WICHITA, Kan. (KSNW) — Associate professor at Kansas State University and parasitologist Brian Herrin says the Lone Star tick has been the most common tick in Kansas for years.

The Lone Star tick carries alpha-gal, a disease that gives people an allergy to mammal products.

“We are seeing an increase in cases currently, but it’s really an increase in awareness from the doctor side of it as well,” Herrin said. “There’s probably lots of people that were just diagnosed with chronic diverticulitis for years, and now their allergist knows to test for something else.”

Herrin says there is no need to panic or stay indoors, but make sure to use bug repellent and reapply it just as you would sunscreen.

“Take control rather than like a crippling fear,” Herrin said. “Using that concern about ticks to motivate me to be more thoughtful about using tick control and then after I’m out in the outdoors, doing tick checks to make sure there’s none.”

Herrin says a reported increase in cases is mostly due to the public interest and more doctors and people becoming aware of the disease.

“There’s many people who were undiagnosed or misdiagnosed with different things for many years and just had lots of GI or kind of allergic issues in general, and then now have a correct diagnosis,” Herrin said.

The female Lone Star tick has a white spot on its back, but the male does not. They can transmit a variety of diseases to humans and other animals, but that’s nothing new. They cannot transmit Lyme disease.

“The diagnostics on everything are quite challenging, but the diseases transmitted by Lone Star ticks are much more common in Kansas than Lyme disease.”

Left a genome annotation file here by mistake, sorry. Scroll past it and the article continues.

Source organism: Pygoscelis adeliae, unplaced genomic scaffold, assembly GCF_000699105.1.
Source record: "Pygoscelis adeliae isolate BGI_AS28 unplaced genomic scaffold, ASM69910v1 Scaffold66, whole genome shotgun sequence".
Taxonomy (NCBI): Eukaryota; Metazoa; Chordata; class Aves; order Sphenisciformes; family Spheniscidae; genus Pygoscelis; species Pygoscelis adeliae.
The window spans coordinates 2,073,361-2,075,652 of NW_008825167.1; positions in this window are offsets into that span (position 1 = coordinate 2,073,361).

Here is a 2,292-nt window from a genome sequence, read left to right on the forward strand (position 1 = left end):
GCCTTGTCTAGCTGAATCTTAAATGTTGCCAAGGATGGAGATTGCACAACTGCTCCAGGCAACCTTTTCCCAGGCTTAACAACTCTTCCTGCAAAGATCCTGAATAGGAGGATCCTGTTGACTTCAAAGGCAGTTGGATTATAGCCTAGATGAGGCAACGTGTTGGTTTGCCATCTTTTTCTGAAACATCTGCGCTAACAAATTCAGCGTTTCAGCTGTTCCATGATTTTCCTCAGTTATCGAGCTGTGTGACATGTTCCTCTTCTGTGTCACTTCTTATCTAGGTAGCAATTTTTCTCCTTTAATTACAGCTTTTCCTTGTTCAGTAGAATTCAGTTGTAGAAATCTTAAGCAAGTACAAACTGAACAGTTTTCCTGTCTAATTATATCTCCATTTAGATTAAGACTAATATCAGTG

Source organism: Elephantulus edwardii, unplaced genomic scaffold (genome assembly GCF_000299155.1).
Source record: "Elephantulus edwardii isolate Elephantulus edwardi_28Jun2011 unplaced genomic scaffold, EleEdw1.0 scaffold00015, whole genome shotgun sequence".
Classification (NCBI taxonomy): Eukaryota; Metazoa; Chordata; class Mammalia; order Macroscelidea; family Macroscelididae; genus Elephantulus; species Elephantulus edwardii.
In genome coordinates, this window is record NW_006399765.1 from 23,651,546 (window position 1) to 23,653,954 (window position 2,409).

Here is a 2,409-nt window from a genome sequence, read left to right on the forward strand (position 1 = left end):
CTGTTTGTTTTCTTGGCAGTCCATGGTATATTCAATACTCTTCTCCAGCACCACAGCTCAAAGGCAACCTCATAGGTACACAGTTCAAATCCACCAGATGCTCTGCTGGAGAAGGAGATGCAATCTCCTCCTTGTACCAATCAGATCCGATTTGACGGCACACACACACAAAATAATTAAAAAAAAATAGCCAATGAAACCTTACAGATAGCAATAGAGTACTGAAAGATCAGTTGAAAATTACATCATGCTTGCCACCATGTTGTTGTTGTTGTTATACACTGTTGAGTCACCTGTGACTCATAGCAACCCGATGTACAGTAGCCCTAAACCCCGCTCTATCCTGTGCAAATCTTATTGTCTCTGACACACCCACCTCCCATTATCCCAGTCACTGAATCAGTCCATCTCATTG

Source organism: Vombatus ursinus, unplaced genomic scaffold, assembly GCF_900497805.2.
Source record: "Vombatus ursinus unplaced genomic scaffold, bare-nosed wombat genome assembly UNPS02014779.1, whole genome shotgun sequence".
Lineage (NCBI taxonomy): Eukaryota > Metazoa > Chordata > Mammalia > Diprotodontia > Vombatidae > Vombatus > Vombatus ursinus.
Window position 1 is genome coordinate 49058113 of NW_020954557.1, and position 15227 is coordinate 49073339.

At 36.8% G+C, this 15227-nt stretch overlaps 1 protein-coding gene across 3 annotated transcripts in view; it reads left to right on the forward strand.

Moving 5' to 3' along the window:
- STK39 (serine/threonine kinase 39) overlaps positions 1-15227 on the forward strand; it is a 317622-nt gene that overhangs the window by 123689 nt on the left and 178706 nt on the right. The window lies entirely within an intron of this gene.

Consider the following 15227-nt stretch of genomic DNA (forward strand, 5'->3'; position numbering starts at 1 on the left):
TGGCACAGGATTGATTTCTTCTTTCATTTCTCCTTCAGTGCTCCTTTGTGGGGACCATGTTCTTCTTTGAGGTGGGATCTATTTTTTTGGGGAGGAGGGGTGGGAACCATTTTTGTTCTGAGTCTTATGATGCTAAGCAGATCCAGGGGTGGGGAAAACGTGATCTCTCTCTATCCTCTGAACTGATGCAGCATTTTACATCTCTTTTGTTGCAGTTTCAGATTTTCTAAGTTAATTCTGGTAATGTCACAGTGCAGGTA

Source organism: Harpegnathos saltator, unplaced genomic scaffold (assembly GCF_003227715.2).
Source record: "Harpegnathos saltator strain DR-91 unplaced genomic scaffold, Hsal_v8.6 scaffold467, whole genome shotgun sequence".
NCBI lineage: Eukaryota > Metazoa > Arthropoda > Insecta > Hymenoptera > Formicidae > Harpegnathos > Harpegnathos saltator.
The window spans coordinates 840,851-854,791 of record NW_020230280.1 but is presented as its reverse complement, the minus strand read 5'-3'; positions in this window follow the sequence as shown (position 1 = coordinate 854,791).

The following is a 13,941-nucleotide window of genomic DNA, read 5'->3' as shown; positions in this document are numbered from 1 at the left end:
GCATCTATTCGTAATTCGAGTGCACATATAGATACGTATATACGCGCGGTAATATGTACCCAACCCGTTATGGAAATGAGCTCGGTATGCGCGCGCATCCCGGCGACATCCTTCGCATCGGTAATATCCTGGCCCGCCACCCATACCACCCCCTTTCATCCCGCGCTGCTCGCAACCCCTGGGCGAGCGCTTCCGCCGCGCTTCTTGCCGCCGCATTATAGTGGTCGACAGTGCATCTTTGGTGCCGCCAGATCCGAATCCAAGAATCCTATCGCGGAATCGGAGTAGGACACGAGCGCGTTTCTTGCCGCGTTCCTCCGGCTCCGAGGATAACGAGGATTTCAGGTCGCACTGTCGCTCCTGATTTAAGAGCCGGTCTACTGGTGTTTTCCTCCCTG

Alpha Gal only infects primates because they do not have alpha galactose.

“Alpha-gal syndrome is named for that sugar,” Herrin said. “So the alpha galactose sugar that seems to be what humans are making their allergic response to.”

Herrin suggests removing the tick as soon as you see it, making sure not to break off its mouth. Then, put it in a bag and save it in case you do get sick so it can be tested.

He says tick season is year-round because different species and age groups are always out, so always consider tick control.

Katie Wille is an advocate for bug repellent after her son was diagnosed with alpha-gal.

“Always use repellent,” Katie said. “We were never avid repent repellent people. We never used any of that, and now we just douse my kids in it. Always use repellent”

Landon Willie (Courtesy: Katie Willie)

Her son Landon was getting more and more sick.

“I saw him start to slow down and slow down and slow down, slow down,” Katie said. “He was just getting super, super pale, and I didn’t really notice until he quit eating his favorite foods.”

His first doctor couldn’t figure out what was wrong and had never heard of alpha-gal.

“We did all these different tests that just came back as nothing,” Katie said. “I mean, he was healthy according to all his work.”

The second doctor he went to had Alpha Gal herself. Landon’s life will never be the same.

“It goes far beyond just a red meat allergy,” Katie said. “It’s anything that includes mammal products. Everything has completely changed for him as far as what we have to eat, bathe with, just anything”

Katie says her family loves going to the lake and camping, and she says don’t take the dangers of ticks lightly.